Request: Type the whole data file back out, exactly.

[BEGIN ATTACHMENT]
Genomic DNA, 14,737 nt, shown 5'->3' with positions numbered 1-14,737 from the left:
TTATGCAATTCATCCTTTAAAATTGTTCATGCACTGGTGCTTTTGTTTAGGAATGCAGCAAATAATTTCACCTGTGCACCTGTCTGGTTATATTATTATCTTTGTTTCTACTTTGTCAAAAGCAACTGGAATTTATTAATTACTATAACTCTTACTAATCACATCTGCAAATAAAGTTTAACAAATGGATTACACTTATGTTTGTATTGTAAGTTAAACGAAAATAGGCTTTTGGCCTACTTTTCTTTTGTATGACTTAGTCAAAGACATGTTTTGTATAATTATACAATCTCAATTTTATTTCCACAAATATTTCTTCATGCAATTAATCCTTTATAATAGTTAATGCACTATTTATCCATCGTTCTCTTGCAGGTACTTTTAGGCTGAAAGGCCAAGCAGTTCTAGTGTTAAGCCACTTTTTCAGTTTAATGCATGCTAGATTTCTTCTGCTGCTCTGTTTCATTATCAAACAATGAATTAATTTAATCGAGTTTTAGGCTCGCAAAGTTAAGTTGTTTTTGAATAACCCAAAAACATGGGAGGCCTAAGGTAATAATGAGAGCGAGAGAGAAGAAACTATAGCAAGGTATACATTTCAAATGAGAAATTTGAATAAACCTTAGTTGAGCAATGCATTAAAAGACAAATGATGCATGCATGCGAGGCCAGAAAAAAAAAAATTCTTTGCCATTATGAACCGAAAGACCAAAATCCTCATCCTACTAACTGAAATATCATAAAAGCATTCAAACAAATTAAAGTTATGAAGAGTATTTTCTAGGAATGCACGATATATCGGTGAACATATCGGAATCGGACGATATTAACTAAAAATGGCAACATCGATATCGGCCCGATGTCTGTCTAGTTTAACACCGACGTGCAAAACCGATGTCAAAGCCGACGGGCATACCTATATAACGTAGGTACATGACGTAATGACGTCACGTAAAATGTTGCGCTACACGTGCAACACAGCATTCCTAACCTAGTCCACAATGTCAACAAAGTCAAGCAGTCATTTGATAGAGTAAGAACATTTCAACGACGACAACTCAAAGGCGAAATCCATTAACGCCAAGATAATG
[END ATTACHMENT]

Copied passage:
Genomic DNA, 14,737 nt, shown 5'->3' with positions numbered 1-14,737 from the left:
TTATGCAATTCATCCTTTAAAATTGTTCATGCACTGGTGCTTTTGTTTAGGAATGCAGCAAATAATTTCACCTGTGCACCTGTCTGGTTATATTATTATCTTTGTTTCTACTTTGTCAAAAGCAACTGGAATTTATTAATTACTATAACTCTTACTAATCACATCTGCAAATAAAGTTTAACAAATGGATTACACTTATGTTTGTATTGTAAGTTAAACGAAAATAGGCTTTTGGCCTACTTTTCTTTTGTATGACTTAGTCAAAGACATGTTTTGTATAATTATACAATCTCAATTTTATTTCCACAAATATTTCTTCATGCAATTAATCCTTTATAATAGTTAATGCACTATTTATCCATCGTTCTCTTGCAGGTACTTTTAGGCTGAAAGGCCAAGCAGTTCTAGTGTTAAGCCACTTTTTCAGTTTAATGCATGCTAGATTTCTTCTGCTGCTCTGTTTCATTATCAAACAATGAATTAATTTAATCGAGTTTTAGGCTCGCAAAGTTAAGTTGTTTTTGAATAACCCAAAAACATGGGAGGCCTAAGGTAATAATGAGAGCGAGAGAGAAGAAACTATAGCAAGGTATACATTTCAAATGAGAAATTTGAATAAACCTTAGTTGAGCAATGCATTAAAAGACAAATGATGCATGCATGCGAGGCCAGAAAAAAAAAAATTCTTTGCCATTATGAACCGAAAGACCAAAATCCTCATCCTACTAACTGAAATATCATAAAAGCATTCAAACAAATTAAAGTTATGAAGAGTATTTTCTAGGAATGCACGATATATCGGTGAACATATCGGAATCGGACGATATTAACTAAAAATGGCAACATCGATATCGGCCCGATGTCTGTCTAGTTTAACACCGACGTGCAAAACCGATGTCAAAGCCGACGGGCATACCTATATAACGTAGGTACATGACGTAATGACGTCACGTAAAATGTTGCGCTACACGTGCAACACAGCATTCCTAACCTAGTCCACAATGTCAACAAAGTCAAGCAGTCATTTGATAGAGTAAGAACATTTCAACGACGACAACTCAAAGGCGAAATCCATTAACGCCAAGATAATG